In 2016 at the Diefenbunker Museum outside of Ottawa, a thumb drive was discovered behind a men’s room toilet. On it were recording from a group of Ottawa area game designers: Fraser Ronald, Jason Pitre, Mark Richardson, Joshua Kitz, and Todd Crapper. These recordings have never been heard… until now.
This is the Ottawa Game Publishers Podcast.
Yep, I do a podcast too with them guys mentioned above. It’s a great opportunity for us to get together and talk shop in a format that can help other designers/publishers entering the field, but it’s also an excuse to have a few drinks. And talk shop. Have a listen and let us know what you think on your podcast downloaders-do of choice.
Here goes, the first crack at a new podcast. After talking about it for a few weeks, myself, Fraser Ronald, Jason Pitre and Mark Richardson sit down and knock out eight topics covering a wide range of discussions regarding the tabletop RPG design and publishing industry from a Canadian perspective.
Release Date: July 20, 2016
Our inaugural episode introduces the show and dives right into the biggest issue facing anyone getting a new project up and going: what is your goal?
Release Date: August 3, 2016
Rubbing elbows with industry professional and other hopefuls is key to making larger strides in the industry, but what is the smart way of doing it? Do you have to go to GenCon and what are the actual benefits of networking?
Release Date: August 17, 2016
It’s our best friend and worst enemy, the abusive relationship of game design. Getting the crucial feedback to test your game is tricky when you’re small potatoes and each of us has our own take and experience for getting eyeballs on your latest creation.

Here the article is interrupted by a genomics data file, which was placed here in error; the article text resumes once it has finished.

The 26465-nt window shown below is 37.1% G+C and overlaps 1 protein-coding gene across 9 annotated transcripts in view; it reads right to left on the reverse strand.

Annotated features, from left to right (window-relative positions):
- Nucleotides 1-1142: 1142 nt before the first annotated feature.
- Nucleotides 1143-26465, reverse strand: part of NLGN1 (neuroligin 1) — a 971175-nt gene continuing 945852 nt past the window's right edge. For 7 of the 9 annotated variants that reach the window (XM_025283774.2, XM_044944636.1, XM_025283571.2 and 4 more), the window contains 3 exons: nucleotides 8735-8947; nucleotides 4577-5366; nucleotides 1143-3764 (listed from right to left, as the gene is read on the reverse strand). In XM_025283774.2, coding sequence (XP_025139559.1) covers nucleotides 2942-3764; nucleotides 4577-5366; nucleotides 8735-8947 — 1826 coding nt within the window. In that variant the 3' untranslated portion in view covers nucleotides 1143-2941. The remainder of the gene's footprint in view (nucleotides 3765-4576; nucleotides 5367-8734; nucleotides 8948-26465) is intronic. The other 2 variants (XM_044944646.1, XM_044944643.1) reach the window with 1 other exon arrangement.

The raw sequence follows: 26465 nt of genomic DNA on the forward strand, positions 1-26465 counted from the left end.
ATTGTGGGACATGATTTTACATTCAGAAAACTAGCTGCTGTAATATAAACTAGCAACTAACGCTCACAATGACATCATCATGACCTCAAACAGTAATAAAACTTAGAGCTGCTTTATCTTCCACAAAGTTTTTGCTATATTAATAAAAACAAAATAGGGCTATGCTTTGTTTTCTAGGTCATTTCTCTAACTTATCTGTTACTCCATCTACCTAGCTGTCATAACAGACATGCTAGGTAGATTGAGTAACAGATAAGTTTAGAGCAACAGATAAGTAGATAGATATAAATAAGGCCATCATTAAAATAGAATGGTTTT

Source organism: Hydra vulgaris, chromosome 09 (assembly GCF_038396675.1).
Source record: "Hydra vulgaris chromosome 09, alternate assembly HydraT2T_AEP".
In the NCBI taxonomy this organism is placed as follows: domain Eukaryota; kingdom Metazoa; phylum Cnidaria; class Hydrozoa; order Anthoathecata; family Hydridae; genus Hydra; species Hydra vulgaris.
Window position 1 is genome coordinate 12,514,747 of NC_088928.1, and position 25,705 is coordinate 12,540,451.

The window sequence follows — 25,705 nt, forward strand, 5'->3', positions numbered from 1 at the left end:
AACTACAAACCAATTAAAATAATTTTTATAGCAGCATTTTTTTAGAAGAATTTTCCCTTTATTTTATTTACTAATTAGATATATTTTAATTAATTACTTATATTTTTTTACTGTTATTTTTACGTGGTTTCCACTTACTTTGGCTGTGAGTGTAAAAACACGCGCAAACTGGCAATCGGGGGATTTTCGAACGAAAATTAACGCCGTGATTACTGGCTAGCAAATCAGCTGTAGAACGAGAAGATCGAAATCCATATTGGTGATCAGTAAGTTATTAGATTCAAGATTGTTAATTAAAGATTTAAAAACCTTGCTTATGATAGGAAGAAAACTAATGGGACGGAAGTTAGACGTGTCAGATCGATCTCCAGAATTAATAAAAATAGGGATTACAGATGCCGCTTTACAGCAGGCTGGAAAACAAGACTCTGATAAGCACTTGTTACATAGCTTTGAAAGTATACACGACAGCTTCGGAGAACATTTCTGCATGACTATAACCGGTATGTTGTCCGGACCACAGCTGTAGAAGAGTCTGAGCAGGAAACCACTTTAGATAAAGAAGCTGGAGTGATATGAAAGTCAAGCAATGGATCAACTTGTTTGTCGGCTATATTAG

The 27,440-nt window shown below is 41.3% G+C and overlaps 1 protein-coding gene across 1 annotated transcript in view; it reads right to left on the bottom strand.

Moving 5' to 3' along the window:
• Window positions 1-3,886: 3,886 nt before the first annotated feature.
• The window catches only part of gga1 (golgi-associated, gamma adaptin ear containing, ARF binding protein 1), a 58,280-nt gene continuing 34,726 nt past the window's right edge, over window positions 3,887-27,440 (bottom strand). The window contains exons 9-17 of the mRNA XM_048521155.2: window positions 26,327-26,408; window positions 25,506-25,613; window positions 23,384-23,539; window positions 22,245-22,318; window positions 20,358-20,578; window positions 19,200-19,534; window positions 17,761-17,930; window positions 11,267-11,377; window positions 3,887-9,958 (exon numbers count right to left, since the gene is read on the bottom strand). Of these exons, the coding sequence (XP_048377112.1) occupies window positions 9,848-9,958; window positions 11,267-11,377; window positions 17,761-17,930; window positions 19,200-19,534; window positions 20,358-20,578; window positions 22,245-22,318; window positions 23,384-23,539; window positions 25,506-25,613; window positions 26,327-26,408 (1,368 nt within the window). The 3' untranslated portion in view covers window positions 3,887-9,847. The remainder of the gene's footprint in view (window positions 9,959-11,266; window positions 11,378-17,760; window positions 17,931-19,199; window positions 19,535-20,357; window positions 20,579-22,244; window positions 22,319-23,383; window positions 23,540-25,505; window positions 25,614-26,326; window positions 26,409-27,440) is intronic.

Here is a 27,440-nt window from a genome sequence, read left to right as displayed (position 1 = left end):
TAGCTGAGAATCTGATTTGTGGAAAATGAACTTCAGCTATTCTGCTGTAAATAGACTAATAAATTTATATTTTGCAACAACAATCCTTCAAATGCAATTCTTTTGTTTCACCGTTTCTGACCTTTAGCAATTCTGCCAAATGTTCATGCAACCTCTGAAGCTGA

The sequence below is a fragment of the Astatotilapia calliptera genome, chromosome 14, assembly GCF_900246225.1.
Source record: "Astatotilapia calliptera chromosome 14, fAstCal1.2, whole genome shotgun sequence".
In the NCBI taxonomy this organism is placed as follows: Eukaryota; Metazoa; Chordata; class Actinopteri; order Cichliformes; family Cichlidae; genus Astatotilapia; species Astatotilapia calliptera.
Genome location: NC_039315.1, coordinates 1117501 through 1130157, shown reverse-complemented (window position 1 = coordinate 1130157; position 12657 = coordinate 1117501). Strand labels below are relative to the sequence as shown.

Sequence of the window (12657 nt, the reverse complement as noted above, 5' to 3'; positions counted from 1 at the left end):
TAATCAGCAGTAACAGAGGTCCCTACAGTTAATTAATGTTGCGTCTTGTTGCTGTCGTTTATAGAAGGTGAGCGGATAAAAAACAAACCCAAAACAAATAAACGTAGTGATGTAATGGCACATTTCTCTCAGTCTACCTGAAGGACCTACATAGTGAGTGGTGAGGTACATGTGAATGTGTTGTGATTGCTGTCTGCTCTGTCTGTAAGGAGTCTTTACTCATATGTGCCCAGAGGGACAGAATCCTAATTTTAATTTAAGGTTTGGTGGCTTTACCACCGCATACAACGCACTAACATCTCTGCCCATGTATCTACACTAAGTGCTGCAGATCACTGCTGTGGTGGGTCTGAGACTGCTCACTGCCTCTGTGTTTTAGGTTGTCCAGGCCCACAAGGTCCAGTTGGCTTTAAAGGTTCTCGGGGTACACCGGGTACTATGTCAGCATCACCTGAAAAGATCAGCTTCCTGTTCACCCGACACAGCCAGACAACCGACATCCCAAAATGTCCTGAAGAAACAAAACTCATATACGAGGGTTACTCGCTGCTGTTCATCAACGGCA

Release Date: August 31, 2016
Where is that magic line between any product and the one that will catapult you to the stars? Needless to say, it’s not a topic that can be answered in half-an-hour but we sure can throw out our theories on what makes a good game a great product.
Release Date: September 14, 2016
Are our games stumbling over their own feet by building foundations on success and failure when we’re trying to emulate heroes and genres where failure is tightly controlled by the story?
Release Date: September 28, 2016
Tired Cuba Gooding Jr. references aside, acquiring the right amount of money, spending it wisely, paying your people on time and so many other financial responsibilities have destroyed so many aspiring publishers in the past so we do our best to lay down some warning signs and suggestions for making the most of your funds.
Release Date: October 12 2016
The Gamemaster is either an all-powerful creator of worlds with the heroes’ fate in her hands or part of a team of storytellers charged with the NPCs of the world. In true Canadian fashion, we take a crack at defining the role of GM mechanics driving gameplay and compare its effects and the role of the Gamemaster to refs in hockey.
Release Date: October 27, 2016
What is your expectation when you create a new game and publish it? Fame and fortune? Recognition? Confirmation that you’re not insane? There’s no right or wrong answer and that’s a good thing because each of us has our own reason for doing what we do in the finale episode of our first season.
Holy crap, we decided to do another round of topics and this season will get heavier than the first one. Except now we’re joined by Joshua Kitz from Composed Dream Games to bring the host count to five.
Release Date: November 9, 2016
How do you juggle the fine details of game design, publishing, a day job, family, friends, conventions, playing games and everything else possibly on our plates? Everyone has their own way of tackling them all and that’s exactly what this episode is about.
Release Date: November 24, 2016
There’s attending a convention and then there’s working a convention. The temptation to run non-stop games, network, conduct deals, run a booth, and everything else in between suddenly crashes to a halt when you factor in sleep, food, even just time to go to the bathroom for crying out loud. So here’s some tips to working the cons.
Release Date: December 7, 2016